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anonymous
 4 years ago
So suppose you divide a polynomial by a binomial. How do I know if the binomial is a factor of the polynomial? What would an example problem look like that has a binomial which is the factor of the polynomial being divided and another example problem that has a binomial which is NOT a factor of the polynomial being divided?
anonymous
 4 years ago
So suppose you divide a polynomial by a binomial. How do I know if the binomial is a factor of the polynomial? What would an example problem look like that has a binomial which is the factor of the polynomial being divided and another example problem that has a binomial which is NOT a factor of the polynomial being divided?

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anonymous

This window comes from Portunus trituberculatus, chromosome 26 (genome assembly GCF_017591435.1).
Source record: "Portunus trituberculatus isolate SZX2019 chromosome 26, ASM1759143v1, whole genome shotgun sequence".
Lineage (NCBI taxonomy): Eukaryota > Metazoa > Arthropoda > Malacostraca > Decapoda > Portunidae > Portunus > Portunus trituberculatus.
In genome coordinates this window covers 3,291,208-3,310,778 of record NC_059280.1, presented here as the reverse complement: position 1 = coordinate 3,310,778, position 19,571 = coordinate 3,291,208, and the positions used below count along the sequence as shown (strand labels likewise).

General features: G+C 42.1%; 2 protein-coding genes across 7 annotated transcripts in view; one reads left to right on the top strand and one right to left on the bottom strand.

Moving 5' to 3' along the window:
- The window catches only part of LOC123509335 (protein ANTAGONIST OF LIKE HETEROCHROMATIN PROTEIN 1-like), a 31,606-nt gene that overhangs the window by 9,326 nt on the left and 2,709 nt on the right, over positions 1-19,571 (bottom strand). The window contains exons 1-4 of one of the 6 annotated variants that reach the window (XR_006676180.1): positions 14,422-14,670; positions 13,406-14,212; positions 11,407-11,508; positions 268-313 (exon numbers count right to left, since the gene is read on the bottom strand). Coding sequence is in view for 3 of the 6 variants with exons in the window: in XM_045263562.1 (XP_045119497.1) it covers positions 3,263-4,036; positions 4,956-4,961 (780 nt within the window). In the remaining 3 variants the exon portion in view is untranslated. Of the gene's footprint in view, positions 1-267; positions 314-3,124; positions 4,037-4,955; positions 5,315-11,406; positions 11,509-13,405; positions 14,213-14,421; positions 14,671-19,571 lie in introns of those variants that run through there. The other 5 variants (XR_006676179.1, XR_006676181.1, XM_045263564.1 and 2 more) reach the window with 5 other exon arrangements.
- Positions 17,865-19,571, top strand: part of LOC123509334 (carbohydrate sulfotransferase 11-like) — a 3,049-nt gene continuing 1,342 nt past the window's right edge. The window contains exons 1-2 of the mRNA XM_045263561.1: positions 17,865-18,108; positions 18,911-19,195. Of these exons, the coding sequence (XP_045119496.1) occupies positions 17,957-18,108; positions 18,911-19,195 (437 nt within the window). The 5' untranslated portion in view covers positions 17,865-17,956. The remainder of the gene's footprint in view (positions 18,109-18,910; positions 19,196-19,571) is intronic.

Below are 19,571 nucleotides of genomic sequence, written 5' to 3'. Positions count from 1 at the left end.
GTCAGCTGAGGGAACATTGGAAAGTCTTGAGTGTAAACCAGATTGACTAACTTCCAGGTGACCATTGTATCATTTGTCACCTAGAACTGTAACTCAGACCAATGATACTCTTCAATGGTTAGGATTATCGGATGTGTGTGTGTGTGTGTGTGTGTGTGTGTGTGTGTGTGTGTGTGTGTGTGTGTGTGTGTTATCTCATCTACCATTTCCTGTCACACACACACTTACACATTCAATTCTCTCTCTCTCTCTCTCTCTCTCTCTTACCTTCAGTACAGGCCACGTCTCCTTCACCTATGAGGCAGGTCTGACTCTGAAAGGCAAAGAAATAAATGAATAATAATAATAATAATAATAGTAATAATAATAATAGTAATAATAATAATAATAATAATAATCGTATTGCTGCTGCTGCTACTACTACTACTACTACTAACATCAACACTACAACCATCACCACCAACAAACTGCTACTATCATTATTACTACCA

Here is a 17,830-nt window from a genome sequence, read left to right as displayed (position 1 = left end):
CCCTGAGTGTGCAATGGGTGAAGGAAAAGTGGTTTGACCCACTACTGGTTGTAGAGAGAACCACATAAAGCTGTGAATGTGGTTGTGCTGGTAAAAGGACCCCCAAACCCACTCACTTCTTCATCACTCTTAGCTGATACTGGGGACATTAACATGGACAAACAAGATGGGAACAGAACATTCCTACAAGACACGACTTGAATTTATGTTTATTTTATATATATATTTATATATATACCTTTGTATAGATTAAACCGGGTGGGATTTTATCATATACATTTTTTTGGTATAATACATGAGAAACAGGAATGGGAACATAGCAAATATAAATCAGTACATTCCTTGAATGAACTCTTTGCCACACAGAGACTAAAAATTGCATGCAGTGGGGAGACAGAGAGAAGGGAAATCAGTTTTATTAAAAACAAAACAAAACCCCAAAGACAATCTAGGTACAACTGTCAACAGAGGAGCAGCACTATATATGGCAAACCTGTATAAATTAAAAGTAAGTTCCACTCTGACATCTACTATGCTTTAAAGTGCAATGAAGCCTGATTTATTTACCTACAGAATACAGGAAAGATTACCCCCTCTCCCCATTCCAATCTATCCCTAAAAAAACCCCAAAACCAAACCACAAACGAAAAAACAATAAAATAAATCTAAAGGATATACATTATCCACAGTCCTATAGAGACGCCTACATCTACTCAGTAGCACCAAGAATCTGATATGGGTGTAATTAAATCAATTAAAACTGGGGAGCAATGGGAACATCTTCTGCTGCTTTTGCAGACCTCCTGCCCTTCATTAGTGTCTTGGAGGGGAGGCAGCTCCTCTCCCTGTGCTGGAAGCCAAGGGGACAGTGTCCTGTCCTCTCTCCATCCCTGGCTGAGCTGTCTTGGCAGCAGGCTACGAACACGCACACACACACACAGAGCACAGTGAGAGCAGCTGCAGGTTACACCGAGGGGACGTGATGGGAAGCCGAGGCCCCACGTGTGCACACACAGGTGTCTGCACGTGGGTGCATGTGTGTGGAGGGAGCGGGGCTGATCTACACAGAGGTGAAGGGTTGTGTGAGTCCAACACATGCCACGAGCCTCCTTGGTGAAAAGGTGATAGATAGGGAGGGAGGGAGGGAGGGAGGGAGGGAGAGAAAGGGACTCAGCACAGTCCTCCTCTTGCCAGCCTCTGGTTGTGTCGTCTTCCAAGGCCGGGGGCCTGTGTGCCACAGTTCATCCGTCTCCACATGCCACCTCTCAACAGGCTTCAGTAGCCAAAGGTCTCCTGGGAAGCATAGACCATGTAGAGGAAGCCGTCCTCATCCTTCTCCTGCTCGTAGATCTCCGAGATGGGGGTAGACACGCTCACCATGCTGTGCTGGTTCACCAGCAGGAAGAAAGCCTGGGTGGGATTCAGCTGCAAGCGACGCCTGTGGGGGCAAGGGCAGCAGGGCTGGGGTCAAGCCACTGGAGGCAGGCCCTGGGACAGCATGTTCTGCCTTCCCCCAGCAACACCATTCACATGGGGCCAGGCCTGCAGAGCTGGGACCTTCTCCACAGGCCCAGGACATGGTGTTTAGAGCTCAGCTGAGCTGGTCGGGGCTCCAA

4 years ago
Best ResponseYou've already chosen the best response.0using newton forward method

anonymous
 4 years ago
Best ResponseYou've already chosen the best response.0use the Remainder Theorem to find

saifoo.khan
 4 years ago
Best ResponseYou've already chosen the best response.0How do I know if the binomial is a factor of the polynomial?  when you can find it's GCF. let's say you have something like, 2x+10 = 2(x+5) unfactor factored.
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